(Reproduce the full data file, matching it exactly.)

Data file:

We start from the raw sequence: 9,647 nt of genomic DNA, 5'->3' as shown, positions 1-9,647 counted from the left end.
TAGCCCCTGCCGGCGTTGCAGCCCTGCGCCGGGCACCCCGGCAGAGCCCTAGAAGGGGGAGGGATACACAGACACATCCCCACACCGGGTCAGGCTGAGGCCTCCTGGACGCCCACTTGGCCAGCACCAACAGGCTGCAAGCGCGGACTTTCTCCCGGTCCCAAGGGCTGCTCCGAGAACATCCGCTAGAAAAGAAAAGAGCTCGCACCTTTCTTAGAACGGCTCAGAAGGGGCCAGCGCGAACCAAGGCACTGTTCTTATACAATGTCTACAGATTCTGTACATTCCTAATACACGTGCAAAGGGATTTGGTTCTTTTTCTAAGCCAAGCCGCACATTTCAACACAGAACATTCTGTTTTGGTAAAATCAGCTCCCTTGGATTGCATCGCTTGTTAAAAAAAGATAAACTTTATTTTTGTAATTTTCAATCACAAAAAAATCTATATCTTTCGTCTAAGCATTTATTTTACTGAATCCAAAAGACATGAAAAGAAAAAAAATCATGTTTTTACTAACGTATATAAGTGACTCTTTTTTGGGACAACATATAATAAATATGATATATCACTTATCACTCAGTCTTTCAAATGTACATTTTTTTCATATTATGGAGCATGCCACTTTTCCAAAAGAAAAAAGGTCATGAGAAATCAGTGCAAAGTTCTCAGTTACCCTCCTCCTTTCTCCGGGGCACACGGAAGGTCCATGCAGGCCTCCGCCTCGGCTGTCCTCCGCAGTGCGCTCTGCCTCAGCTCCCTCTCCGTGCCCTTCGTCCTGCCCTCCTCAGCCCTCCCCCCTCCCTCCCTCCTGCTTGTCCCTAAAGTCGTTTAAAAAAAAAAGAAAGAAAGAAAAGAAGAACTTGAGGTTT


We start from the raw sequence: 9,647 nt of genomic DNA, 5'->3' as shown, positions 1-9,647 counted from the left end.
TAGCCCCTGCCGGCGTTGCAGCCCTGCGCCGGGCACCCCGGCAGAGCCCTAGAAGGGGGAGGGATACACAGACACATCCCCACACCGGGTCAGGCTGAGGCCTCCTGGACGCCCACTTGGCCAGCACCAACAGGCTGCAAGCGCGGACTTTCTCCCGGTCCCAAGGGCTGCTCCGAGAACATCCGCTAGAAAAGAAAAGAGCTCGCACCTTTCTTAGAACGGCTCAGAAGGGGCCAGCGCGAACCAAGGCACTGTTCTTATACAATGTCTACAGATTCTGTACATTCCTAATACACGTGCAAAGGGATTTGGTTCTTTTTCTAAGCCAAGCCGCACATTTCAACACAGAACATTCTGTTTTGGTAAAATCAGCTCCCTTGGATTGCATCGCTTGTTAAAAAAAGATAAACTTTATTTTTGTAATTTTCAATCACAAAAAAATCTATATCTTTCGTCTAAGCATTTATTTTACTGAATCCAAAAGACATGAAAAGAAAAAAAATCATGTTTTTACTAACGTATATAAGTGACTCTTTTTTGGGACAACATATAATAAATATGATATATCACTTATCACTCAGTCTTTCAAATGTACATTTTTTTCATATTATGGAGCATGCCACTTTTCCAAAAGAAAAAAGGTCATGAGAAATCAGTGCAAAGTTCTCAGTTACCCTCCTCCTTTCTCCGGGGCACACGGAAGGTCCATGCAGGCCTCCGCCTCGGCTGTCCTCCGCAGTGCGCTCTGCCTCAGCTCCCTCTCCGTGCCCTTCGTCCTGCCCTCCTCAGCCCTCCCCCCTCCCTCCCTCCTGCTTGTCCCTAAAGTCGTTTAAAAAAAAAAGAAAGAAAGAAAAGAAGAACTTGAGGTTT